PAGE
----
The effects of OCT and PAS on hepatorenal cystic disease are executed by way of activation of multiple SSTRs. PAS has high affinity to four SSTRs, with a median inhibitory concentration (IC50) of 9.3 nM (SSTR1), 1.0 nM (SSTR2), 1.5 nM (SSTR3), and 0.16 nM (SSTR5).12, 13, 21 OCT binds to three SSTRs displaying IC50 of 2.0 nM (SSTR2), 187 nM (SSTR3), and 22 nM (SSTR5).21 PAS is more stable (i.e., 12-hour half-life) than OCT (i.e., 70-113 minutes).12 The rationale for the superior efficacy of PAS is that it acts not only on SSTR2 but also on other SSTRs.13, 22, 23 Because all five SSTRs are expressed in cholangiocytes and renal epithelial cells,6, 7, 14 we performed this comparative study and, indeed, our results suggest that PAS should be more beneficial than OCT for the treatment of polycystic disease in humans.
Our data showing that OCT and PAS inhibit cAMP, decrease cholangiocyte proliferation, and affect the cell cycle machinery support previous observations by us and others.7, 24-26 Reduction of cAMP levels is triggered by activation of any of the SSTRs.4, 27 In contrast, the effects of somatostatin analogs on the cell proliferation and cell cycle machinery occur predominantly by way of SSTR2 and SSTR5 and, in some cases, SSTR1.13, 28, 29 Activation of SSTR3 is also known to reduce proliferation and/or induce apoptosis.4 Indeed, we found that OCT and PAS inhibited cAMP and cell proliferation in rat and human cystic cholangiocytes in vitro and decreased mitotic indices and increased apoptotic indices in rodent models of PLD and PKD. Moreover, the effects of PAS were consistently more potent than OCT. In line with our data, PAS has been shown by others to decrease cell proliferation and cAMP in several different cell lines to a greater extent than OCT.17, 21, 24-26 We speculate that more potent PAS effects are likely related to the following. First, we observed the reduced expression of SSTR1 and SSTR2 in cystic cholangiocytes, whereas levels of SSTR3 and SSTR5 were not affected. Second, SSTR2, SSTR3, and SSTR5 are targets of OCT and PAS, whereas SSTR1 is the target of PAS only. Third, the binding affinity of PAS to SSTR3 and SSTR5 is 5-fold and 39-fold, respectively, higher compared with OCT.17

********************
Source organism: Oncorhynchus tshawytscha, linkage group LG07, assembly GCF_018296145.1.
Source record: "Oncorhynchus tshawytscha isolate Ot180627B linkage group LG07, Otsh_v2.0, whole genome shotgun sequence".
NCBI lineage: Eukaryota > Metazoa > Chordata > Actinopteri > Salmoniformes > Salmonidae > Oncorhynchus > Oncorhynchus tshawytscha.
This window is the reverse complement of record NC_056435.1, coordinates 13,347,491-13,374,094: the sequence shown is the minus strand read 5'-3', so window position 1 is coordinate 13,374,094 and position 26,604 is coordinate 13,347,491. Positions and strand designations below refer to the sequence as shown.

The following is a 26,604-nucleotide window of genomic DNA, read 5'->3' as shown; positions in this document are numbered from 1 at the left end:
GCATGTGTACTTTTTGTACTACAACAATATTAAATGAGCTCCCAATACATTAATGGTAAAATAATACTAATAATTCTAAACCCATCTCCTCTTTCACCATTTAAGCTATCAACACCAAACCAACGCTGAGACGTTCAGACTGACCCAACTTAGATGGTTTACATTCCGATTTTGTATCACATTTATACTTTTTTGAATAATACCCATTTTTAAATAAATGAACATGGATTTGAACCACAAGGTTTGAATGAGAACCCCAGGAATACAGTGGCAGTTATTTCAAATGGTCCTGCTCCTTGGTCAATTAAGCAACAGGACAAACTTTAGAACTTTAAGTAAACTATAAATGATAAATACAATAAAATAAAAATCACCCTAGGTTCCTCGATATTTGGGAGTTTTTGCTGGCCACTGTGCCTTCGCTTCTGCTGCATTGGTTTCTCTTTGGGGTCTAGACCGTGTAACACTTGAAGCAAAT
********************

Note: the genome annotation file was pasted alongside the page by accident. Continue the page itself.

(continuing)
OCT and PAS modulate their action both by way of direct (i.e., cell proliferation, apoptosis, and cell cycle regulation) and indirect effects. Indirect effects occur, in particular, through inhibition of secretion of IGF1 and VEGF.13, 15 Both growth factors are overexpressed in cystic cholangiocytes and have been implicated in hepatorenal cystogenesis influencing cyst growth by both autocrine and paracrine pathways.3, 16, 18, 19 In the present study, the VEGF concentrations were not affected by either drug. OCT also had no effect on IGF1 concentration, whereas PAS reduced it. This result is consistent with previous data and suggests that the observed greater action of PAS on hepatic cyst growth might also be linked to indirect action of PAS by inhibiting IGF1.12, 15, 17
We and others have previously reported that all five SSTRs are localized to rat and human cholangiocytes.6, 7 Our data showing the decreased levels of SSTR1 and SSTR2 (but not SSTR3 and SSTR5) in cystic cholangiocytes are novel. To this end, the most plausible explanation for the moderate therapeutic success seen in patients with PLD and PKD is that current somatostatin analogs target mainly SSTR2, the expression of which appears to be decreased in hepatic cysts.
Native somatostatin and its synthetic analogs have the ability to regulate the expression levels of SSTRs by as yet not well understood mechanisms.21, 30 It has been suggested that up-regulation of SSTRs results in a longer lasting functional responses to agonist exposure.21 We showed that immunoreactivity of SSTR2 (in response to OCT and PAS) and SSTR1 (in response to PAS) is increased in cystic cholangiocytes. These changes in drug-induced receptor expression likely also contribute to the stronger suppressive effects of PAS because it binds to both SSTR1 and SSTR2. Finally, cytoplasmic localization of SSTRs which we detected in cystic cholangiocytes has also been observed in other tissues31 and reflects the functional state of somatostatin receptors due to internalization after agonist exposure.21
In conclusion, the more potent effects of PAS compared to OCT on hepatorenal cystogenesis observed in this study are likely related to a combination of features of both the drug and the cystic cell phenotype including: (1) a broader range of SSTRs targeted by PAS; (2) a higher affinity of PAS to SSTR3 and SSTR5 (expression of which in cystic cholangiocytes is unchanged compared to control); and (3) the extended half-life of PAS. Our data suggest that PAS may be more effective for the treatment of PLD and PKD than OCT. A clinical trial (NCT01670110) to assess the effectiveness of PAS in hepatorenal cystogenesis in patients with ADPKD and ADPLD is now under way at our institution.
Additional Supporting Information may be found in the online version of this article.
|HEP_26140_sm_SuppFig1.tif||341K||Supporting Information Figure 1.|
|HEP_26140_sm_SuppTables.doc||58K||Supporting Information Tables|